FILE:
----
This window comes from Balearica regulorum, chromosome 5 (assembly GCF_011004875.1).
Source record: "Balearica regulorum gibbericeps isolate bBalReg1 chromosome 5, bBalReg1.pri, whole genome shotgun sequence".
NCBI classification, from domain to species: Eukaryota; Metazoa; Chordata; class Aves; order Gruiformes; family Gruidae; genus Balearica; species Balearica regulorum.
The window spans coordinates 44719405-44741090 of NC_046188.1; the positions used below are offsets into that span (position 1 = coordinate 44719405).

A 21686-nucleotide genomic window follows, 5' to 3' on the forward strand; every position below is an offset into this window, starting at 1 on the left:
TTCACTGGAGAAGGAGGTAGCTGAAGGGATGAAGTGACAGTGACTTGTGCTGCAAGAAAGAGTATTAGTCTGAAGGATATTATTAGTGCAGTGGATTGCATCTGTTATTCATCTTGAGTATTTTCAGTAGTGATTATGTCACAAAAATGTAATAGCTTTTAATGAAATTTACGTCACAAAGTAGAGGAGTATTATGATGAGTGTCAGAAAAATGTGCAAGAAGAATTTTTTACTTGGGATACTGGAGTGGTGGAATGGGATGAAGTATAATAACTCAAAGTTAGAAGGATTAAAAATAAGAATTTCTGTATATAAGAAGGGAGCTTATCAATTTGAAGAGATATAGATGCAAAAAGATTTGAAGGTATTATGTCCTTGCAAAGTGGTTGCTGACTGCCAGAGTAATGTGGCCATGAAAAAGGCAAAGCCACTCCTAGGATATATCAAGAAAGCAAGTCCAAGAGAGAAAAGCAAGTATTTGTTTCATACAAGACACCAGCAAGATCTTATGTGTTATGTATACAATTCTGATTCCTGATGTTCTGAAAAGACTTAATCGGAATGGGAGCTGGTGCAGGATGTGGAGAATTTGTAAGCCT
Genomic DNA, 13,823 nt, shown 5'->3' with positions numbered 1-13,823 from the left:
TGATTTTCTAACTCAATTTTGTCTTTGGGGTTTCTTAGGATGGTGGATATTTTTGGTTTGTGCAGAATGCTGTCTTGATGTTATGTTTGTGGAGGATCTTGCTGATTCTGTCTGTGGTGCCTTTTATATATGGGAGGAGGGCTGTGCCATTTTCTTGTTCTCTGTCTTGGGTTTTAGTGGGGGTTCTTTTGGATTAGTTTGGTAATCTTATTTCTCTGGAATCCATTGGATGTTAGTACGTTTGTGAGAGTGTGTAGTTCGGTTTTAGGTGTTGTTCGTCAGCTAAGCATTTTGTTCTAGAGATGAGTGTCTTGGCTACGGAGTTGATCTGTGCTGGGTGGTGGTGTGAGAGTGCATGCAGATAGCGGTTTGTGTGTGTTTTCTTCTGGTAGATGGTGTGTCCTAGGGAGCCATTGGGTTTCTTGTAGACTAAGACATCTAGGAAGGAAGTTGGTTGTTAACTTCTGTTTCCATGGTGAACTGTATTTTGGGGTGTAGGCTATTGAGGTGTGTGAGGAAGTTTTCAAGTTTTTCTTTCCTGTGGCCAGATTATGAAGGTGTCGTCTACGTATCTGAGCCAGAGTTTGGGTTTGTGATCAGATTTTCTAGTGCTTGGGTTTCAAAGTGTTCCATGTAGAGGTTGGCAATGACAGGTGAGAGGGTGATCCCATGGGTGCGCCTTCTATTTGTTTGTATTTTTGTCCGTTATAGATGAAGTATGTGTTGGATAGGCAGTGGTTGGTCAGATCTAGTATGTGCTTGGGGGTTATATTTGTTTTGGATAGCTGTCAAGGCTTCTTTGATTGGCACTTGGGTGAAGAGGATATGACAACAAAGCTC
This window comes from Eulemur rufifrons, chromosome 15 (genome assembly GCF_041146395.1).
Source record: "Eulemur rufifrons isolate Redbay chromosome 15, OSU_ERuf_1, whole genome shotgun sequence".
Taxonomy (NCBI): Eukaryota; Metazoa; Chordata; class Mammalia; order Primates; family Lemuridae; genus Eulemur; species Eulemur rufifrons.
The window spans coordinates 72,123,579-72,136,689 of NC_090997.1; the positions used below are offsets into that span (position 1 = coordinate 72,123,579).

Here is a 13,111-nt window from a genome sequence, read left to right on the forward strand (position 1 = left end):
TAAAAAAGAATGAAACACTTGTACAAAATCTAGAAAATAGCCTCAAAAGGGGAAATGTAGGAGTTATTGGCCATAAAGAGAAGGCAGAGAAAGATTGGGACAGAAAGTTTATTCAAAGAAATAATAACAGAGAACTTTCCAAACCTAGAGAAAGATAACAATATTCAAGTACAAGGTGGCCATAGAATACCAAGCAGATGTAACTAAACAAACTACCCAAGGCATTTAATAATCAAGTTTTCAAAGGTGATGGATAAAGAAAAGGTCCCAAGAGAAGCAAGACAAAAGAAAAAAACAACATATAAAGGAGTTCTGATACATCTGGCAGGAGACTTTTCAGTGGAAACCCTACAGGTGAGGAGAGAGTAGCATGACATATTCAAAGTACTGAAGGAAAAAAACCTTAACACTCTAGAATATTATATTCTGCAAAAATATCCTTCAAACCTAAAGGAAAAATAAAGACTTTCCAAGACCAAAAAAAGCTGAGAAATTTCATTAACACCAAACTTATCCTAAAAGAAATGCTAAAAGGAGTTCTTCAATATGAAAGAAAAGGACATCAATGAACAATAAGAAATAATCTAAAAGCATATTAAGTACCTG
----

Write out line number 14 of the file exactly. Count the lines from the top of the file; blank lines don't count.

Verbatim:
TAAAAAAGAATGAAACACTTGTACAAAATCTAGAAAATAGCCTCAAAAGGGGAAATGTAGGAGTTATTGGCCATAAAGAGAAGGCAGAGAAAGATTGGGACAGAAAGTTTATTCAAAGAAATAATAACAGAGAACTTTCCAAACCTAGAGAAAGATAACAATATTCAAGTACAAGGTGGCCATAGAATACCAAGCAGATGTAACTAAACAAACTACCCAAGGCATTTAATAATCAAGTTTTCAAAGGTGATGGATAAAGAAAAGGTCCCAAGAGAAGCAAGACAAAAGAAAAAAACAACATATAAAGGAGTTCTGATACATCTGGCAGGAGACTTTTCAGTGGAAACCCTACAGGTGAGGAGAGAGTAGCATGACATATTCAAAGTACTGAAGGAAAAAAACCTTAACACTCTAGAATATTATATTCTGCAAAAATATCCTTCAAACCTAAAGGAAAAATAAAGACTTTCCAAGACCAAAAAAAGCTGAGAAATTTCATTAACACCAAACTTATCCTAAAAGAAATGCTAAAAGGAGTTCTTCAATATGAAAGAAAAGGACATCAATGAACAATAAGAAATAATCTAAAAGCATATTAAGTACCTG